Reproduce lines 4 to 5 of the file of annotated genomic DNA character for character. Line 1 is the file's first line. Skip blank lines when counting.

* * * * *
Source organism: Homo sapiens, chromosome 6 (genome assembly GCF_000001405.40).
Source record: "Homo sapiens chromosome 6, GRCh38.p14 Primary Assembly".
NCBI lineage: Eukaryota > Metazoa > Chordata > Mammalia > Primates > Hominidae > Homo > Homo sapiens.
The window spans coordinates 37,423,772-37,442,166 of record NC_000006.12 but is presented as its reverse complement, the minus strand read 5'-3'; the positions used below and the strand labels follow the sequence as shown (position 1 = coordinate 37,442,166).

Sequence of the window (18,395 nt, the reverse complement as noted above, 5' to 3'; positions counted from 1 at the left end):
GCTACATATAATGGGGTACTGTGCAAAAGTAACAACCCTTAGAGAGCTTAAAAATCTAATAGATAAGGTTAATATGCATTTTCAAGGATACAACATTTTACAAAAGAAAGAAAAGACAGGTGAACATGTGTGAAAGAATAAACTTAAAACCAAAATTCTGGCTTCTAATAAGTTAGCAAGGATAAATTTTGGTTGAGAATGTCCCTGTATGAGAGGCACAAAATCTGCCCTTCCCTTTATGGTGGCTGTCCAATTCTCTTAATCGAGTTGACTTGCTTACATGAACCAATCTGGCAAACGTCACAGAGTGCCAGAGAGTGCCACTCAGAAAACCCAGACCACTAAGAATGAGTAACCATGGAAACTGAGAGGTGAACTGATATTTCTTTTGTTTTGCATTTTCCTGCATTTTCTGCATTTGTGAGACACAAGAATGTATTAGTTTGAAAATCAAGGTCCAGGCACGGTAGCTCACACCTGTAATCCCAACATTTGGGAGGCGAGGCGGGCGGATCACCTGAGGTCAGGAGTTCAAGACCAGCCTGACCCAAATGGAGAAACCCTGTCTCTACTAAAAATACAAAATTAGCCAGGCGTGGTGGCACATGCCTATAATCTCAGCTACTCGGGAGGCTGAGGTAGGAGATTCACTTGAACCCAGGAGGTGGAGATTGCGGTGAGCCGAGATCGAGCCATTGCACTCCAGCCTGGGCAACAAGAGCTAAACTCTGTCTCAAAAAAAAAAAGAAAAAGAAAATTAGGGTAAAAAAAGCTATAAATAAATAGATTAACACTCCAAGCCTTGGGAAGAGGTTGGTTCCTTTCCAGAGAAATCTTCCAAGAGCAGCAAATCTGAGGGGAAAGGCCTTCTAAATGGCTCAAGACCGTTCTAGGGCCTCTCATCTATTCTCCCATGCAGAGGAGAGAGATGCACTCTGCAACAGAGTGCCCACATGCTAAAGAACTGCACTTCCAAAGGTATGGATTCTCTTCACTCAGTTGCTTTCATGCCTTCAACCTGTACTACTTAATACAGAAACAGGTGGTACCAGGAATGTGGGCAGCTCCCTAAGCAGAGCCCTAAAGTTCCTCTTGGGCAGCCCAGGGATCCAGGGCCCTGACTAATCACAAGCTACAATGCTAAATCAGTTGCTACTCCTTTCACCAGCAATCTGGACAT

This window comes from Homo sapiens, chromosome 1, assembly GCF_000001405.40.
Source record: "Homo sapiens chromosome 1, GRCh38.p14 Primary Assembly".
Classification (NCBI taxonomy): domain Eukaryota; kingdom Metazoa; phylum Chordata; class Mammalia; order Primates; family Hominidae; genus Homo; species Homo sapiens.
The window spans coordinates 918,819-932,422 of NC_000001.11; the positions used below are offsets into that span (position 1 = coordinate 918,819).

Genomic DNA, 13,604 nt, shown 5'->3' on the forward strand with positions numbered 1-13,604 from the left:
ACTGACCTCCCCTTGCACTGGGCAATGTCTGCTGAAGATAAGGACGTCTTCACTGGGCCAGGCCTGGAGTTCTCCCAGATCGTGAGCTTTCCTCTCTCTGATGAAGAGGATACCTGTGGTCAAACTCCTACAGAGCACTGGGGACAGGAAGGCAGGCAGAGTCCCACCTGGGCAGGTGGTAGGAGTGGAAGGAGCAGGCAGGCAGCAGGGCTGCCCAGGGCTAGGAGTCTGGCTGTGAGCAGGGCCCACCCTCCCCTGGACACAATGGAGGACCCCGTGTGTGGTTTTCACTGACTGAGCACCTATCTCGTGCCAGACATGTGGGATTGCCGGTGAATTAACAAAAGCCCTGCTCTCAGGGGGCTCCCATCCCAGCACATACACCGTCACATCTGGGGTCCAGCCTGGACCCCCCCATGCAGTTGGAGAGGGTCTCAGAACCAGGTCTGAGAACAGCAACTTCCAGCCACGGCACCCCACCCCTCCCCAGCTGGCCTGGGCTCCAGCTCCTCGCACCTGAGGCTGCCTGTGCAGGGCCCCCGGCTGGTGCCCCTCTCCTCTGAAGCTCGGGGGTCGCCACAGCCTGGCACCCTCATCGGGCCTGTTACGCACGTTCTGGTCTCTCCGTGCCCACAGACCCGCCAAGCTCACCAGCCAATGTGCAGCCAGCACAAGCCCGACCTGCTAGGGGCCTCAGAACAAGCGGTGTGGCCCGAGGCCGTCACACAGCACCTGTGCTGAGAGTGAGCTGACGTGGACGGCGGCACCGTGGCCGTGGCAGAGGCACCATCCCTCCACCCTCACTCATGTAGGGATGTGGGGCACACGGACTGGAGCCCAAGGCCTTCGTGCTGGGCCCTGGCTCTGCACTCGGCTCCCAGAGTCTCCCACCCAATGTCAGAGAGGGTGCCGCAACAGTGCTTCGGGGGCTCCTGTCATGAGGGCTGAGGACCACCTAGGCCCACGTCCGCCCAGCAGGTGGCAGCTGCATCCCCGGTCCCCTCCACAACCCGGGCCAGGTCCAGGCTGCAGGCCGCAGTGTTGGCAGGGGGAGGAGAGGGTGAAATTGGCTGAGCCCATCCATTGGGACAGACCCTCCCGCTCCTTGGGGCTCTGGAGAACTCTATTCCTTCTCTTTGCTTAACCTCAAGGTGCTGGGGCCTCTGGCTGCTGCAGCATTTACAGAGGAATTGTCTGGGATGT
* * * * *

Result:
The window spans coordinates 37,423,772-37,442,166 of record NC_000006.12 but is presented as its reverse complement, the minus strand read 5'-3'; the positions used below and the strand labels follow the sequence as shown (position 1 = coordinate 37,442,166).

Sequence of the window (18,395 nt, the reverse complement as noted above, 5' to 3'; positions counted from 1 at the left end):